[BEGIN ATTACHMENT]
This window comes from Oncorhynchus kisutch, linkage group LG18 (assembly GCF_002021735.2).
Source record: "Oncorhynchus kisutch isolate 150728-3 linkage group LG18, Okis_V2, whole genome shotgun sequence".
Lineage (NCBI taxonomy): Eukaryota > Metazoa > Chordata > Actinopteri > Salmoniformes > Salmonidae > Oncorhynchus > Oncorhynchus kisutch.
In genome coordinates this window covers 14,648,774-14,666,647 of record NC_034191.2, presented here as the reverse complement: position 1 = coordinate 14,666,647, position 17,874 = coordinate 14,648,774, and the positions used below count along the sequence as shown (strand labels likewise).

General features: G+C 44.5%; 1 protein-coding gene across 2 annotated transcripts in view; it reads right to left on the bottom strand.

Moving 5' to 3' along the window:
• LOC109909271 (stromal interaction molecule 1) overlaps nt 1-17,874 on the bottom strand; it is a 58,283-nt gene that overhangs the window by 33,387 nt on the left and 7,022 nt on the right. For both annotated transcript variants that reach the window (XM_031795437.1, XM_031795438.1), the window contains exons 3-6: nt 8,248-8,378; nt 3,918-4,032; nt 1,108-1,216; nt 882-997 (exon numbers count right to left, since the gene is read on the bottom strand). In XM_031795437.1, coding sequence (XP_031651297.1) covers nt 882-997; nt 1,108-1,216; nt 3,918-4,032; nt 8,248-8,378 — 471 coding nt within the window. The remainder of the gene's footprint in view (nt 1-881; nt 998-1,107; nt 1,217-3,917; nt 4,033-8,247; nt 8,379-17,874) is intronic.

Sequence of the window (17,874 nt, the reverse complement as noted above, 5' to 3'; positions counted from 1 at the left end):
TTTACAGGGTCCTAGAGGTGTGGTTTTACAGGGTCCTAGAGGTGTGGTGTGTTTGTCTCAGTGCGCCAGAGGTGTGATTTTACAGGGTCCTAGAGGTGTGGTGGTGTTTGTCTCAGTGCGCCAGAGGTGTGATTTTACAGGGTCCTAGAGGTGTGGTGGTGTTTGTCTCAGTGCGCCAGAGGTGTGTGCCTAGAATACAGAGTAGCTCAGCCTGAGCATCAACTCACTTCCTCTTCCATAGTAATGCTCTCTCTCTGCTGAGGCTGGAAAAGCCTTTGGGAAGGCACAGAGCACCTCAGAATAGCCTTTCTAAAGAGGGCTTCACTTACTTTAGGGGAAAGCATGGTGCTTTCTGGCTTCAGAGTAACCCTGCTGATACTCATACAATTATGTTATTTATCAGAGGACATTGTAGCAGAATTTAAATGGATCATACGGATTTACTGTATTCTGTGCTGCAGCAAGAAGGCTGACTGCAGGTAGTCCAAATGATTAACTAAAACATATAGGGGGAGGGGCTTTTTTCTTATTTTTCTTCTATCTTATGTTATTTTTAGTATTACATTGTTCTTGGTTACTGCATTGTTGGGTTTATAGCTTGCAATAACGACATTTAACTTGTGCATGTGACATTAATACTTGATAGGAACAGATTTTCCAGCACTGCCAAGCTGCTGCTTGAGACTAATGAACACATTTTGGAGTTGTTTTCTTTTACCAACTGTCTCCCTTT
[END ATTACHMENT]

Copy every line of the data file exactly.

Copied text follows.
This window comes from Oncorhynchus kisutch, linkage group LG18 (assembly GCF_002021735.2).
Source record: "Oncorhynchus kisutch isolate 150728-3 linkage group LG18, Okis_V2, whole genome shotgun sequence".
Lineage (NCBI taxonomy): Eukaryota > Metazoa > Chordata > Actinopteri > Salmoniformes > Salmonidae > Oncorhynchus > Oncorhynchus kisutch.
In genome coordinates this window covers 14,648,774-14,666,647 of record NC_034191.2, presented here as the reverse complement: position 1 = coordinate 14,666,647, position 17,874 = coordinate 14,648,774, and the positions used below count along the sequence as shown (strand labels likewise).

General features: G+C 44.5%; 1 protein-coding gene across 2 annotated transcripts in view; it reads right to left on the bottom strand.

Moving 5' to 3' along the window:
• LOC109909271 (stromal interaction molecule 1) overlaps nt 1-17,874 on the bottom strand; it is a 58,283-nt gene that overhangs the window by 33,387 nt on the left and 7,022 nt on the right. For both annotated transcript variants that reach the window (XM_031795437.1, XM_031795438.1), the window contains exons 3-6: nt 8,248-8,378; nt 3,918-4,032; nt 1,108-1,216; nt 882-997 (exon numbers count right to left, since the gene is read on the bottom strand). In XM_031795437.1, coding sequence (XP_031651297.1) covers nt 882-997; nt 1,108-1,216; nt 3,918-4,032; nt 8,248-8,378 — 471 coding nt within the window. The remainder of the gene's footprint in view (nt 1-881; nt 998-1,107; nt 1,217-3,917; nt 4,033-8,247; nt 8,379-17,874) is intronic.

Sequence of the window (17,874 nt, the reverse complement as noted above, 5' to 3'; positions counted from 1 at the left end):
TTTACAGGGTCCTAGAGGTGTGGTTTTACAGGGTCCTAGAGGTGTGGTGTGTTTGTCTCAGTGCGCCAGAGGTGTGATTTTACAGGGTCCTAGAGGTGTGGTGGTGTTTGTCTCAGTGCGCCAGAGGTGTGATTTTACAGGGTCCTAGAGGTGTGGTGGTGTTTGTCTCAGTGCGCCAGAGGTGTGTGCCTAGAATACAGAGTAGCTCAGCCTGAGCATCAACTCACTTCCTCTTCCATAGTAATGCTCTCTCTCTGCTGAGGCTGGAAAAGCCTTTGGGAAGGCACAGAGCACCTCAGAATAGCCTTTCTAAAGAGGGCTTCACTTACTTTAGGGGAAAGCATGGTGCTTTCTGGCTTCAGAGTAACCCTGCTGATACTCATACAATTATGTTATTTATCAGAGGACATTGTAGCAGAATTTAAATGGATCATACGGATTTACTGTATTCTGTGCTGCAGCAAGAAGGCTGACTGCAGGTAGTCCAAATGATTAACTAAAACATATAGGGGGAGGGGCTTTTTTCTTATTTTTCTTCTATCTTATGTTATTTTTAGTATTACATTGTTCTTGGTTACTGCATTGTTGGGTTTATAGCTTGCAATAACGACATTTAACTTGTGCATGTGACATTAATACTTGATAGGAACAGATTTTCCAGCACTGCCAAGCTGCTGCTTGAGACTAATGAACACATTTTGGAGTTGTTTTCTTTTACCAACTGTCTCCCTTT